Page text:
When we started planning this year’s April issue, it began with an in-vitro diagnostic (IVD) theme. And, indeed, with two features covering the topic this month, the “weight” of the issue certainly does slant in that direction. However, as some of the other articles began to trickle in from writers—both on staff and contributors—the overall tone of the issue seems to take a different direction. Two words became obvious page after page: supply chain. Though there is a supply chain feature in this issue (page 70), the topic appears to be the most common element flowing throughout April’s MPO.
For example, the recent tragic earthquake and tsunami in Japan has many device firms questioning parts of their manufacturing value chain, from suppliers based in Japan to end-users in the stricken island nation. This month’s Financial News column (page 44) examines the impact on companies’ bottom lines. So far, the medical device supply chain has remained largely unaffected by the devastation, but analysts expect that to change.
“Hospitals in the [affected] area are going to be flooded with patients, so U.S. sales of medical supplies could increase,” one analyst said. “On the other side, hospitals that were destroyed will not be buying supplies for the next year.”
In this month’s software feature (page 64), titled“A PrudentInvestment,” Contributing Writer Mark Crawford included a section on supply chain management through the use of cutting-edgesoftware applications.
“It is clear that life-science/biomedical companies must gain tighter control over the complete supply and value chains, fromingredient to patient,” said Daniel R. Matlis, president of Axendia Inc., an analytical and strategic advisory firm based in Yardley, Pa., that works with the medical device industry.
“Control over thesupply chain extends well past ingredient and components coming into the corporate manufacturing facility. Brand owners must deploy systems and technologies to provide visibility and control, not only in the supply chain, but also in the entire value chain.”
Medical device companies realize the best way to reduce these risks (and boost profits) is by implementing manufacturing and supply chain quality software that connects with product/process design models to enable more agile, less burdensome product quality verification and compliance traceability. This awareness is driving more integrated software solutions for product quality planning,execution and closed-loop feedback lean/paperless manufacturing and compliance, experts said.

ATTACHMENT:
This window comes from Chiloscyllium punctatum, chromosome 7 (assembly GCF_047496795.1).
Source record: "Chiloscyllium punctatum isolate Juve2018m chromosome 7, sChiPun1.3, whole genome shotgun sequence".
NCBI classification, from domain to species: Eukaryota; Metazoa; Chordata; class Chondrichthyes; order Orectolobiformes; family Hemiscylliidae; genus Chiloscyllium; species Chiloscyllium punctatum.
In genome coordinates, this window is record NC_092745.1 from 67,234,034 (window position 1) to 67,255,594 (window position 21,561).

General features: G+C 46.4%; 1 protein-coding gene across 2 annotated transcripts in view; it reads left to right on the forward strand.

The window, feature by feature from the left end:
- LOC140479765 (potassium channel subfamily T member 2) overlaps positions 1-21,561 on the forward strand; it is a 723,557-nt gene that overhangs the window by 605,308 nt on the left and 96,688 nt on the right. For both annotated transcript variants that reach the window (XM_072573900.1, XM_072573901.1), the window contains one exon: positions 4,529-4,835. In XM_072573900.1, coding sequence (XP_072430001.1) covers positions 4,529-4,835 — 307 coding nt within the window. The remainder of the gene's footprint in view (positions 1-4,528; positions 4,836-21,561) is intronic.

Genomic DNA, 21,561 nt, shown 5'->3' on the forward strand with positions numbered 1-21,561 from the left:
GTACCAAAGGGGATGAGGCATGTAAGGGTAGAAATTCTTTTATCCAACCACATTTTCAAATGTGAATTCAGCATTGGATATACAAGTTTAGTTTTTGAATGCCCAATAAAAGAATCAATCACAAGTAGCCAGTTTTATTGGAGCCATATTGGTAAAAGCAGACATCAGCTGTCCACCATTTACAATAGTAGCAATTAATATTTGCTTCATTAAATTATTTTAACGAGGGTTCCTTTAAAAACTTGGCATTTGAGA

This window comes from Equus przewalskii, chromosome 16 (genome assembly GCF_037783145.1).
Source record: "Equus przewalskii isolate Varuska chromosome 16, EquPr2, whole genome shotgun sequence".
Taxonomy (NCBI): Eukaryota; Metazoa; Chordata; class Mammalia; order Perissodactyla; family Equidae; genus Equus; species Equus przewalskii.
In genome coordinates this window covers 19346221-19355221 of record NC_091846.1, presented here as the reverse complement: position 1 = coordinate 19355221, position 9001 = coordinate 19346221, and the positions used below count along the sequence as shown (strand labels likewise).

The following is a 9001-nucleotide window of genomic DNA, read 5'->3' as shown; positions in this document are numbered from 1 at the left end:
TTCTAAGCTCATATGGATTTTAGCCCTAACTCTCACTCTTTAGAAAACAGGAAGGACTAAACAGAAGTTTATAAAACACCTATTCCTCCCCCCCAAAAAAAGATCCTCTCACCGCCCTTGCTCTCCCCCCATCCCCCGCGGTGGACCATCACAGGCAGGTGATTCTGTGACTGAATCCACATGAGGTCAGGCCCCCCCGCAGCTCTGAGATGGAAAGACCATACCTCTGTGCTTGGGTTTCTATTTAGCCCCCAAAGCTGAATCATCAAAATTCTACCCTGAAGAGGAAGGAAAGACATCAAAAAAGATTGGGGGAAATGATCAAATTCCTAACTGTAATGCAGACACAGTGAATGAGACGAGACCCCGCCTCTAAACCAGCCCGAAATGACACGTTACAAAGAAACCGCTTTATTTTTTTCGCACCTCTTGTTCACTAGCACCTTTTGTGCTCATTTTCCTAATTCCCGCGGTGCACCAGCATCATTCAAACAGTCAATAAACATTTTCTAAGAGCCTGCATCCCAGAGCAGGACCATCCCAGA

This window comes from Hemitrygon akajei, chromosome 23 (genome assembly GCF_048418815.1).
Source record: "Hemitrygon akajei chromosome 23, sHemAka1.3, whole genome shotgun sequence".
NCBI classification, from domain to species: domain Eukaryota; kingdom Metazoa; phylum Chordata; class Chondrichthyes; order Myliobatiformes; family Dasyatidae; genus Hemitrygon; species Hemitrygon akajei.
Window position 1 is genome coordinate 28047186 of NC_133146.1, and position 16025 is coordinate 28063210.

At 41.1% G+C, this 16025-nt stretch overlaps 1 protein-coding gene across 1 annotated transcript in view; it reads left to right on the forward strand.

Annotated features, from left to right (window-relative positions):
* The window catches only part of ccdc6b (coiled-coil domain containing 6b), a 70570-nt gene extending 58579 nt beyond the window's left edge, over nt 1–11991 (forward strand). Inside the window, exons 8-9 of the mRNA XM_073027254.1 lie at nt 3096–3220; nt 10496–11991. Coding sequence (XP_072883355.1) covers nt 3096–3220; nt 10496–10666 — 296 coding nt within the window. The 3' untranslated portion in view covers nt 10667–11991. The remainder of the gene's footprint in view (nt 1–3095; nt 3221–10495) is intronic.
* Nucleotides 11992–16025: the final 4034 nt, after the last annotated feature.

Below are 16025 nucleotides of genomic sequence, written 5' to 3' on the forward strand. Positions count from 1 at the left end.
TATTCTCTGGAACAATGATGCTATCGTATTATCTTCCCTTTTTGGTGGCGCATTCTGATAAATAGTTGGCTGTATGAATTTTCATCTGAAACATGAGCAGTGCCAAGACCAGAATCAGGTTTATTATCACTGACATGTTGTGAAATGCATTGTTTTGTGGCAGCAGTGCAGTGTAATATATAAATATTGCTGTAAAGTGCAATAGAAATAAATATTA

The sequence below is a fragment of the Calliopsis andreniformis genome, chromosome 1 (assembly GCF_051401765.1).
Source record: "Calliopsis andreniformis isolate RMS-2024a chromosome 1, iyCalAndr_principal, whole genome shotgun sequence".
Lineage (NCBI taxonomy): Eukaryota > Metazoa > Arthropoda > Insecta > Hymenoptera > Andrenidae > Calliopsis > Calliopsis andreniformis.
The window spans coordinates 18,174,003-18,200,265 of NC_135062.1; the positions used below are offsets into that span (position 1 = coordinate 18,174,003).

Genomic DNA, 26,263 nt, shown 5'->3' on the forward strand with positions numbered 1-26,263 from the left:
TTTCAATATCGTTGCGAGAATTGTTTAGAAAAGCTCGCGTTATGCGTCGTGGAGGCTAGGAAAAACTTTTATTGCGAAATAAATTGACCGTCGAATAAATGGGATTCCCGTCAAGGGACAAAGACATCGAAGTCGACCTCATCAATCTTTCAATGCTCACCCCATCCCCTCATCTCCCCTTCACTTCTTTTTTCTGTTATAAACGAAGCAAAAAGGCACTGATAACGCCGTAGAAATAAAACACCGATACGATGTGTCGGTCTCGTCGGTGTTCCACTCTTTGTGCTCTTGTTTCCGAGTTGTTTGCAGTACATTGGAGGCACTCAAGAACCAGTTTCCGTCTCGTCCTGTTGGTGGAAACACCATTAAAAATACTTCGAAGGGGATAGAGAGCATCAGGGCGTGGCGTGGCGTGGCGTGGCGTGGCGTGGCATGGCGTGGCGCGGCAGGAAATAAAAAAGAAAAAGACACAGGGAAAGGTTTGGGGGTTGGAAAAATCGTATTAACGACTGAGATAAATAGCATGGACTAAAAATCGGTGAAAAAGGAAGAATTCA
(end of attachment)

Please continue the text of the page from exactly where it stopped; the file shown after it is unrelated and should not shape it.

Supply chain even worked its way into our primary IVDfeature, “A Good Diagnosis,” on page 52. According to an executive from Celestica Inc., a global supply chain and product life-cyclemanagement firm based in Toronto, Canada, outsourcing sustaining engineering can provide huge savings for IVD OEMs. Thecompany recently conducted a survey to evaluate a more streamlined process for IVD manufacturers.
“We found two major things,” explained Sandra Ketchen, vice president of Celestica’s healthcare division. “One, there is a significant opportunity for cost savings and reduction. We saw a very fragmented supply chain. OEMs can have as many as 15-20 connector suppliers, for example. There was no cohesive long-term supply chain strategy. The more suppliers you have, the less leverage over costs you have. Also, the supply chain structure tended to be regional. They would just pick someone down the street that they were comfortable with, with no thought toward a long-term global supply chain strategy. You have to think of total costs, focus on quality, and develop strong supply chain relationships.”
The second thing Ketchen noted was that IVD firms reallybenefit from a risk perspective when implementing a long-termsupply chain strategy. “Typically, more than 10 percent of a system’s components are going obsolete or heading in that direction,” she said. “It’s an ongoing battle. How do you keep in front of it? We know from experience that takes a significant amount of time and resources from an engineering team. Companies are battling between sustaining engineering versus investing in next-generation products. It takes a lot of effort to consolidate suppliers and design asupply chain strategy.” IVD firms may not have the time or theresources to keep abreast of these issues, but they benefit if they have a partner who does, she noted.
Along those lines, partnerships and supply chain issues also are at the heart of our agenda for the upcoming MPO Symposium Costa Rica (turn to the event preview on pages 76-77).
Almost like a subliminal message, the supply chain theme has infiltrated much of this month’s content. But, that’s not a surprise, because it also cuts down the center of almost everything themedical device industry does.